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Back to The Classics Challenge

DSCN0947Here’s my stack of Old Books for The Back to the Classics challenge. (Mrs. Aldertree’s selection can be found here). As an added challenge I only picked books from our personal collection (no library loans or book shopping!)

1.  19th century Classic:

The Bostonians By Henry James

Years ago I started reading this book and really enjoyed it, but left it unfinished. I’ve read a portrait of a Lady by Henry James and loved it, I look forward to picking this one up again.

2. 20th Century Classic:

The End of the Affair by Graham Greene

This book came recommended by my brother-in-law.  I liked the Quiet American and Travels with My Aunt but I’m not sure what to expect since those two novels were so different from one another.

3.  A Classic by a Woman Author

The Battle of The Villa Fiorita by Rumer Godden

Rumer Godden is fast becoming my favorite Authoress. I’ve had this one on my shelf for a few years now, I suppose I’ve been saving it for just the right occasion.

4. A Classic in Translation

Sappho

Fragments of poetry seemed a fitting addition to the list. Before picking this one I thought of reading a Russian novel or Flaubert  but I like reading a book of poetry along side novels and books of non-fiction.

5.  A Children’s Classic:

The Jungle Book by Rudyard Kipling

Growing up I avoided Kipling because I thought the movie Rikki Tikki Tavi was awful. (I wonder if this is a common thing for children to do? Mrs. Aldertree avoided The Wind in The Willows for the same reason). But last year I read  His Just So stories and some of his poems and thought they were wonderful.   Also I recently found out that  Henry James held Kipling in High esteem and thought him to be “the most complete man of genius.” I am intrigued.

6.  A Classic Crime Story

Sherlock Holmes A Study In Scarlet

I thought of adding Josphine Tye but I’ve already read one of her books and I’ve never read Doyle. My husband is a fan and is always telling me how wonderful they are. He insists that I start with A study in Scarlet.

7. A Classic Travel or Journey Narrative fiction or non-fiction

Kon-Tiki 

I know nothing about this book besides what the cover conveys of course. Apparently Journey narratives are not my usual fair,  I had to look in my husband’s collection of books to find this one. He is happy I am branching out.

8. A Classic with a Single Word Title

Rebecca

Rebecca

It was really hard to find a Classic with a single word Title. I was surprised, besides Jane Austen’s Emma I think this was the only single Word Title (that met the other requirements) we owned. I’ve read The Scapegoat by her and loved it. My husband recently read this so I can’t wait to be able to discuss it with him.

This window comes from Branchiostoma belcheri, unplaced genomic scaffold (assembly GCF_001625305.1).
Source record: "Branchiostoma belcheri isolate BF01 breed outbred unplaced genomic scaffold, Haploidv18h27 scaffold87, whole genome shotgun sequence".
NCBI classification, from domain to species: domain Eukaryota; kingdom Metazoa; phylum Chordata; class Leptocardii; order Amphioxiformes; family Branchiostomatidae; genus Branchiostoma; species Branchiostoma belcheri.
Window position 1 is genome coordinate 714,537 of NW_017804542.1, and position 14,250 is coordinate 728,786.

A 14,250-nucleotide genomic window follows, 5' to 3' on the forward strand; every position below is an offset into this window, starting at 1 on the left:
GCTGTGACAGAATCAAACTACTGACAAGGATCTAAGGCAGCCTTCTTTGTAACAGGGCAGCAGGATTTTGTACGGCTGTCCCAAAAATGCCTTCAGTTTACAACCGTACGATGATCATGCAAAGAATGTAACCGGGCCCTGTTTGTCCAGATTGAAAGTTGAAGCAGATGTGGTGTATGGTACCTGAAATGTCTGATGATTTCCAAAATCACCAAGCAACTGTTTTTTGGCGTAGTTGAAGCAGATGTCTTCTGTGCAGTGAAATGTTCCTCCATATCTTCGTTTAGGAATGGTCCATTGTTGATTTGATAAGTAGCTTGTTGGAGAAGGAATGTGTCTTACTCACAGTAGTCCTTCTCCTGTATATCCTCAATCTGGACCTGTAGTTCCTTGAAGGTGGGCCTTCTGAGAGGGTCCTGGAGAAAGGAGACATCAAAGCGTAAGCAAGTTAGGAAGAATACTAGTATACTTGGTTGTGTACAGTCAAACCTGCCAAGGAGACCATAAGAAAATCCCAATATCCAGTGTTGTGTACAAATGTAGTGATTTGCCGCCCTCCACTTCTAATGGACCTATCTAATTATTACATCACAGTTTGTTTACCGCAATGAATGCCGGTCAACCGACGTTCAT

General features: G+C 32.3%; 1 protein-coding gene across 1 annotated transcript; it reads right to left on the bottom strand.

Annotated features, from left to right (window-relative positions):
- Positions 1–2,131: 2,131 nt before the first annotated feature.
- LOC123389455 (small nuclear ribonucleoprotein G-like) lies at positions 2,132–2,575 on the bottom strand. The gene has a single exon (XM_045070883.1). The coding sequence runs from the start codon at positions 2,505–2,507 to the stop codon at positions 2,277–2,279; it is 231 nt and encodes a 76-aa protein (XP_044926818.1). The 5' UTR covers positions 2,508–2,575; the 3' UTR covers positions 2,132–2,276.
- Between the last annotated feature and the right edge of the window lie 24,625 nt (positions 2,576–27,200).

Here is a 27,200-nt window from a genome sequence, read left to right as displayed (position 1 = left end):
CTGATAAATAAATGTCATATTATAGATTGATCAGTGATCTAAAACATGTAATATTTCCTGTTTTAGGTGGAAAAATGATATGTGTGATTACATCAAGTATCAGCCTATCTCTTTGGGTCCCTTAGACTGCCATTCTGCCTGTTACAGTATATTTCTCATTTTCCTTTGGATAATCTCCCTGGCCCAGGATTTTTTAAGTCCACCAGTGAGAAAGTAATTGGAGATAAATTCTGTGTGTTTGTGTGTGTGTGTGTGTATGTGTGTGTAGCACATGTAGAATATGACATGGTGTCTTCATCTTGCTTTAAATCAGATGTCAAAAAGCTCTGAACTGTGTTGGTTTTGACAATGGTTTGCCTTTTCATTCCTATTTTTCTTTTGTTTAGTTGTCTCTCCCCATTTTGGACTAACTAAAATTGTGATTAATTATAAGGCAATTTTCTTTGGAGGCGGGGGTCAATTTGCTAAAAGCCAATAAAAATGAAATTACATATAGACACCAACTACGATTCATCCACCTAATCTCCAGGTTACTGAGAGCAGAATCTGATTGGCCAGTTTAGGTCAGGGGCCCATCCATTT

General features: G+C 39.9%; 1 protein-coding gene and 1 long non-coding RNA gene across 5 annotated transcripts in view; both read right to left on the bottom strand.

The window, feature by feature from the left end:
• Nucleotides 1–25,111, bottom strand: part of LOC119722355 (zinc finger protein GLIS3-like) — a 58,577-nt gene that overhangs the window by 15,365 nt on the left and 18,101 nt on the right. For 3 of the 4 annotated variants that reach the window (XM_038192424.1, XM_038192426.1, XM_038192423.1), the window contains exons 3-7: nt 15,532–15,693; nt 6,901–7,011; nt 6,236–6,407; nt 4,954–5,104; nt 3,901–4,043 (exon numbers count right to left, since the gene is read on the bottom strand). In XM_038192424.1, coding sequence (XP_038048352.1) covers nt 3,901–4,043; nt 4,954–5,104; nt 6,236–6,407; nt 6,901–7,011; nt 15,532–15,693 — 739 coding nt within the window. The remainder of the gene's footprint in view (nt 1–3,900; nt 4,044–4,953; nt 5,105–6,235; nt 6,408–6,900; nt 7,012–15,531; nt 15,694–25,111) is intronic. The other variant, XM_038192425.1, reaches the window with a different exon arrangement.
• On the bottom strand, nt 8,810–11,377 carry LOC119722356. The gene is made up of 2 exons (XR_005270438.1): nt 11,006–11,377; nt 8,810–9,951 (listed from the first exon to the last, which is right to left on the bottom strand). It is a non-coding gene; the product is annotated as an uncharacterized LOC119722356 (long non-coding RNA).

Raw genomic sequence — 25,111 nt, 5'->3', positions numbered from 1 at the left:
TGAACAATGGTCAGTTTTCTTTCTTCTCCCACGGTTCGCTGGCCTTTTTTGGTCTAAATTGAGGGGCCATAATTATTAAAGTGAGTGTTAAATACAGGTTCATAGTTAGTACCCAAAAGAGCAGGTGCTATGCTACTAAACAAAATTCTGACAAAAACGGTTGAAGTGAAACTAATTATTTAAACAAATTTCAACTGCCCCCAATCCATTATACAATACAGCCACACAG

9. A Classic With A Color in its title

The Red House mystery by  A.A. Milne

I found this the other week at a thrift store and had no idea A.A. Milne wrote a murder mystery. I just had to add it to the challenge. He wrote it for his father.

10. A Classic by an Author that’s new to you:

The Chosen by Chaim Potok

My husband likes the author but I’ve never read any of his books. He’s completely new to me.

11. A Classic that Scares you:

Les miserables by Victor Hugo

The sheer length scares me, but who doesn’t want to brag about finishing Les Miserables? (Bleak House also scares me, as well as Doyle’s supernatural Tales and Turn of the Srew – gulp.)

12. Reread a favorite Classic:

Brideshead Revisted by Evelyn Waugh

Maybe it’s the title but it seemed like the perfect book to reread (again). I just love this book! If you haven’t read it yet- go read it!

Mrs. Karl T. Cooper, Jr.

 

 

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Upon Inheriting Books

I recently inherited some old family books. My Aunt who knows I run a little book store, gave them to me to sell: An old book of Plato, selections of Cicero and speeches by Burke. Nothing I was interested in reading myself anytime soon and so I began my assessment of the books. A completely economical glance- at first.

But when I touched them I felt touched by something. Nostalgia? Timelessness?  I  handled the old bindings, opened the copy of Plato and found my Great Aunt’s name inscribed in the front. Old catholic school cursive, similar to my grandmother’s and my mother’s. Workmanlike, neat, but not showy. My Great Aunt came back to me, her amazing jewelry, large rings set with semi-precious stones, gold bangles, plated brooches and an elegant voice to match one that cracked every now and then, deepened with age. Besides the jewelry I remembered the subscription to national geographic she bought my family one year and how I had consumed them. Oh, She was exotic! Beautiful- the picture of sophistication.

Aside from the inscription the interior was clean no marginalia I thought, too bad. How strange to hold one of her books. what other books did she read, enjoy? I had no idea.

I then opened Burke and found my grandfather’s name inscribed inside. As exotic and free as my Great Aunt was my grandfather was familiar and solid. Nostalgia swept over me and regret. Regret for not paying more attention when I was younger!  I tried hard to remember my grandfather’s house. More importantly, I tried to remember his bookshelves. I couldn’t.

But his desk came back to me, filled with papers, rubber-bands, paper clips, bills, a letter opener, an old hole puncher. His black, metal wastebasket that faithfully sat on the floor, materialized in my mind. When I visited, he would hand me some old recycled paper from that bin and tell me, go write! and I’d write. If I got a sheet of paper, I’d use his old typewriter which sat on his dining room table. If it was just an envelope I’d use his red, eraser less pencils.

What books did he enjoy? I don’t know. I remember his old chair and footstool in the corner of the living room, there he would sit, with his reading glasses on, and read the paper and his magazines. He was quite the correspondent. Writing letters to the editor often and he would send me clippings of articles he thought I would enjoy. (Mostly about horses since I was rather horse crazed.) I looked down at his signature again, So much personality and soul remained in those markings!